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The Greek of 2 Esdras: Signs of fluency and formal education in a literal translation

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posted on 2023-08-28, 03:10 authored by Mark MaticMark Matic

Significant efforts have been made in the last century to locate the Septuagint translations within their broader linguistic context. Once widely believed to be examples of a special Jewish-Greek dialect on account of their distinct vocabulary, morphology and syntax, these ancient translations of the Hebrew Bible are now better understood as works of non-literary post-classical Greek, showing different degrees of fidelity to the vocabulary and word order of the source texts. This realisation would not have been possible without the thousands of Greek papyrus documents unearthed in Egypt in the late 19th century and the subsequent comparative analyses of Deissmann, Thackeray, Lee, Evans and others. Lee’s studies of the Pentateuchal translations have convincingly shown that the anonymous authors were intimately familiar with the standard Greek of their times (the 3rd century BCE) and possessed a good Greek education. In doing so, Lee has mobilised these translations as significant bodies of evidence for the post-classical development of the Greek language. The later and more literal translations are yet to undergo the same corpus-based, sociolinguistic analysis and consequently enjoy a poorer reputation among biblical scholars. The language of 2 Esdras, the translation of Hebrew-Aramaic Ezra-Nehemiah, has been repeatedly characterised in modern scholarship as un-Greek, uneducated, and servile to the structure of its parent text. The following thesis seeks to improve this reputation and mobilise 2 Esdras as a useful piece of historical linguistic evidence by highlighting instances of independent language variation, higher register lexical and syntactic choices, and the idiomatic character of supposedly ungrammatical choices. These aims are achieved through close comparison of the translation and source text, and the presentation of comparable linguistic choices in the wider Greek corpus. Special attention is paid to the construction of indirect commands and the use of independent nominatives in the translation.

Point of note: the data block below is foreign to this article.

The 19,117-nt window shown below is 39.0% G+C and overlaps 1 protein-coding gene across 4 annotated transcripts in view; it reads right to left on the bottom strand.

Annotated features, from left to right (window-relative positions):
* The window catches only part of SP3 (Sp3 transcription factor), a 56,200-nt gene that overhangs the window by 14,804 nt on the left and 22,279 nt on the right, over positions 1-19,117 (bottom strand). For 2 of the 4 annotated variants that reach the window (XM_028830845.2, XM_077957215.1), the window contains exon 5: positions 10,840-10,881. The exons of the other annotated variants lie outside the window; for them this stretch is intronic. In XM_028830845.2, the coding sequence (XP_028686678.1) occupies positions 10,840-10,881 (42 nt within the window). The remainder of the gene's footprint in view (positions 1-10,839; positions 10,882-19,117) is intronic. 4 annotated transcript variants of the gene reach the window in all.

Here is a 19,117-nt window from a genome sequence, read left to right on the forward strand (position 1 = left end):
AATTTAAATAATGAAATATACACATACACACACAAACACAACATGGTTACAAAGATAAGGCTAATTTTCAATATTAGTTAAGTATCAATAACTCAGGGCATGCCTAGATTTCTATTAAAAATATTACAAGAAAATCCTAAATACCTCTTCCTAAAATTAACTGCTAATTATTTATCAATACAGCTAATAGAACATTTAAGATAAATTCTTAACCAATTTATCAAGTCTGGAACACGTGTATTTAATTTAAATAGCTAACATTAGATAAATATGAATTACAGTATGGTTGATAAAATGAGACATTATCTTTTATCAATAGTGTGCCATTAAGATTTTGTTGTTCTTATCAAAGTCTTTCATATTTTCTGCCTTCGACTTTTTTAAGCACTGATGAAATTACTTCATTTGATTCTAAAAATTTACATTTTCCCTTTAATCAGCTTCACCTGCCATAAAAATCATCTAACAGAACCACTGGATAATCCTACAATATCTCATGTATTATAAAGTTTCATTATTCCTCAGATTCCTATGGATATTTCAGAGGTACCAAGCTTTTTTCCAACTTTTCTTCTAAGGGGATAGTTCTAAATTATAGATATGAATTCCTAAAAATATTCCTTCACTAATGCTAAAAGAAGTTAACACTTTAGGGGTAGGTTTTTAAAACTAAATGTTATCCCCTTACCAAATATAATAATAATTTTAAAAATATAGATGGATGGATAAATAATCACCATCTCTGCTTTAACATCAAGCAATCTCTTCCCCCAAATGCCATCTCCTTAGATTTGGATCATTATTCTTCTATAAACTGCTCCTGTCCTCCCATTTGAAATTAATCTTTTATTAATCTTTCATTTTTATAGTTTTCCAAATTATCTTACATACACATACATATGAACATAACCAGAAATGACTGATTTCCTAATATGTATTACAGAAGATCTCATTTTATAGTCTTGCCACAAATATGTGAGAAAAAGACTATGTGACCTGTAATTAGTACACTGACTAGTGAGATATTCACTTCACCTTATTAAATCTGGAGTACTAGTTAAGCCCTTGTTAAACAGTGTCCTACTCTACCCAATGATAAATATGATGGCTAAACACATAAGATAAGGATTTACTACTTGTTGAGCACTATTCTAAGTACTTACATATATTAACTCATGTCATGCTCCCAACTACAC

Table of Contents

1. Introduction -- 2. Indirect commands -- 3. Independent nominatives -- Bibliography

Awarding Institution

Macquarie University

Degree Type

Thesis MRes

Department, Centre or School

Department of History and Archaeology

Year of Award


Principal Supervisor

Trevor Evans


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91 pages

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